Humans are social animals. In groups we could hunt, forage and raise children far more effectively than as individuals. As a result we are wired to value relationships, highly. In modern times, technology allows us to go through entire days or weeks without genuine face-to-face interactions. This is the easy option. We may feel more connected than ever, but what use is it to know where hundreds of people went on their holiday if you will never see them again? Deep relationships with spouses, children, family and friends take time and energy. There will be pain but also laughter and sheer joy. One day your best friend will move to the other side of the world and on another you will meet someone who you feel like you’ve known forever. Invest in your relationships, not for what they can do for you, but how they make you feel. Make time and space for the people that you care about as though they are the most important thing in the world, because they are.
If you can change only one thing in your life, make it this: remain in the present moment as often as possible. This is a surprisingly difficult task, one you can only ever work towards, never achieving it. Our world has become so safe and predictable that our minds have become soft and wander off into largely unproductive and sometimes harmful thoughts. In this state, our desires control us, and this weakness allows the marketers in. Instead, stay present and focused. When you interact with someone, listen. Not just with your ears, but your eyes too. When you eat or drink, savour it. When life’s joys present themselves, stay present. Resist the temptation to capture the moment with technology and miss it in real time. Like everything worthwhile, this will take effort. But what could be more important than being awake in every moment of your life.
As life becomes more familiar it feels faster. When we first do something the experience is rich and nuanced. As we repeat that event it becomes less memorable—the novelty dwindles away. We already have that memory so there is no reason to capture it again. It is for this reason that a whole week can flash by as if it never happened. Change is tiring; it takes energy to navigate through unchartered territory. But if you can get past the initial barriers, those little changes compounded over time create unimaginable personal growth. Maybe you can challenge your thinking by reading, listening to podcasts or watching documentaries. For some, travel brings the novelty they need. For parents, raising children brings a continuous stream of new challenges. Or maybe you just try cooking a new recipe tonight, or switching the TV off and going to bed early just to see what happens.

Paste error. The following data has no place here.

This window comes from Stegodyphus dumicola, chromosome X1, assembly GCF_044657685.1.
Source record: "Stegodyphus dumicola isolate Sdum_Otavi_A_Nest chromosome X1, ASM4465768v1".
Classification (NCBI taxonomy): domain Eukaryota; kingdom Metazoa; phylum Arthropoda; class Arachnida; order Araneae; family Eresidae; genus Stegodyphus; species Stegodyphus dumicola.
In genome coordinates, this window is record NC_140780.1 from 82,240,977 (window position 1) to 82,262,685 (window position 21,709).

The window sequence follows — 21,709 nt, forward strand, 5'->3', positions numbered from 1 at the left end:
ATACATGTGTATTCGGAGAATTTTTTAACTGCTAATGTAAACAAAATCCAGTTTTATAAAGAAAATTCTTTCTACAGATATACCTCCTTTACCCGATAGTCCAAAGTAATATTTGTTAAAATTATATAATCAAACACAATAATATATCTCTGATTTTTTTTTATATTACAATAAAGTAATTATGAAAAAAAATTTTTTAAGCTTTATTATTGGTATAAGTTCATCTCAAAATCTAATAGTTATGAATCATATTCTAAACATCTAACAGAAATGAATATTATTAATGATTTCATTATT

We have been blessed with one incredible, adaptable body. This body changes in response to running, or lifting weights, or unfortunately, slouching. It is so easy to spend almost all of our time immobile, seated while working, travelling, eating and relaxing. Our intelligent body recognises this behaviour and adapts itself to sitting and so we lose so much of our mobility. Our body weakens as we continue to support it, and one day even getting out of a chair or walking becomes a challenge. It doesn’t have to be this way; if we take care of our bodies they will continue to serve us into old age. Movement doesn’t have to occur only in a gym or a class, it can be walking to the shops and carrying your groceries home, or gardening or cleaning the shower or dancing. Or simply sitting on the ground to put on your shoes. With more time you can walk instead of driving or exercise before you rush out for work. And the more you do this, the less you’ll feel like rushing.